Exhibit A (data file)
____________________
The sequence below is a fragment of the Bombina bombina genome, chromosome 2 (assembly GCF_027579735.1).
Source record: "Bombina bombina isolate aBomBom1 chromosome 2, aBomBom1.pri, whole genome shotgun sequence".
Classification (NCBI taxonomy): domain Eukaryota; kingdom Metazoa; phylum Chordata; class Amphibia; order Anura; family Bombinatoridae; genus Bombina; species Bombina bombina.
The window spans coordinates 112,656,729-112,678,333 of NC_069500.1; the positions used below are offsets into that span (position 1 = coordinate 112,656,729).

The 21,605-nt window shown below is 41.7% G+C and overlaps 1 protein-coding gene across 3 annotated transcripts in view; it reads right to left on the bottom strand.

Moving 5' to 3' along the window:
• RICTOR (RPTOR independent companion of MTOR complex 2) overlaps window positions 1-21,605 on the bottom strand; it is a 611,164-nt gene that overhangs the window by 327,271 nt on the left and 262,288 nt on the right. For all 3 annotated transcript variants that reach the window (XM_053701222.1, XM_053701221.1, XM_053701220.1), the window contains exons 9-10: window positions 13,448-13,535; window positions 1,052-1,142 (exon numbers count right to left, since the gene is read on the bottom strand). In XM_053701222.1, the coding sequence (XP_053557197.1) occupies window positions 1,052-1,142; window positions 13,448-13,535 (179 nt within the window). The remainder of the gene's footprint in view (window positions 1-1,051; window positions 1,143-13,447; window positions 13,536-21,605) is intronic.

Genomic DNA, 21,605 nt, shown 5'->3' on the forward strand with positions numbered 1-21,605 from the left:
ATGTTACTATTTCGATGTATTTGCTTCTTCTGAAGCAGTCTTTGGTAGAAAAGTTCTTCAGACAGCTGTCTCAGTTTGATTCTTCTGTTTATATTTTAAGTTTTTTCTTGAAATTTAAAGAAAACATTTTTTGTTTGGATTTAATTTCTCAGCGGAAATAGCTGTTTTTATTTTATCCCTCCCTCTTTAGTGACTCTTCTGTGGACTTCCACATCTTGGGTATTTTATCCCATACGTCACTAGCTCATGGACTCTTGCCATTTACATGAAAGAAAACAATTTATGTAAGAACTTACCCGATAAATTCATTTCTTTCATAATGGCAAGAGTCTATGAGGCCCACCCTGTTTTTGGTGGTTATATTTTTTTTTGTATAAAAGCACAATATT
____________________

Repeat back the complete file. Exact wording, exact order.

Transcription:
The sequence below is a fragment of the Bombina bombina genome, chromosome 2 (assembly GCF_027579735.1).
Source record: "Bombina bombina isolate aBomBom1 chromosome 2, aBomBom1.pri, whole genome shotgun sequence".
Classification (NCBI taxonomy): domain Eukaryota; kingdom Metazoa; phylum Chordata; class Amphibia; order Anura; family Bombinatoridae; genus Bombina; species Bombina bombina.
The window spans coordinates 112,656,729-112,678,333 of NC_069500.1; the positions used below are offsets into that span (position 1 = coordinate 112,656,729).

The 21,605-nt window shown below is 41.7% G+C and overlaps 1 protein-coding gene across 3 annotated transcripts in view; it reads right to left on the bottom strand.

Moving 5' to 3' along the window:
• RICTOR (RPTOR independent companion of MTOR complex 2) overlaps window positions 1-21,605 on the bottom strand; it is a 611,164-nt gene that overhangs the window by 327,271 nt on the left and 262,288 nt on the right. For all 3 annotated transcript variants that reach the window (XM_053701222.1, XM_053701221.1, XM_053701220.1), the window contains exons 9-10: window positions 13,448-13,535; window positions 1,052-1,142 (exon numbers count right to left, since the gene is read on the bottom strand). In XM_053701222.1, the coding sequence (XP_053557197.1) occupies window positions 1,052-1,142; window positions 13,448-13,535 (179 nt within the window). The remainder of the gene's footprint in view (window positions 1-1,051; window positions 1,143-13,447; window positions 13,536-21,605) is intronic.

Genomic DNA, 21,605 nt, shown 5'->3' on the forward strand with positions numbered 1-21,605 from the left:
ATGTTACTATTTCGATGTATTTGCTTCTTCTGAAGCAGTCTTTGGTAGAAAAGTTCTTCAGACAGCTGTCTCAGTTTGATTCTTCTGTTTATATTTTAAGTTTTTTCTTGAAATTTAAAGAAAACATTTTTTGTTTGGATTTAATTTCTCAGCGGAAATAGCTGTTTTTATTTTATCCCTCCCTCTTTAGTGACTCTTCTGTGGACTTCCACATCTTGGGTATTTTATCCCATACGTCACTAGCTCATGGACTCTTGCCATTTACATGAAAGAAAACAATTTATGTAAGAACTTACCCGATAAATTCATTTCTTTCATAATGGCAAGAGTCTATGAGGCCCACCCTGTTTTTGGTGGTTATATTTTTTTTTGTATAAAAGCACAATATT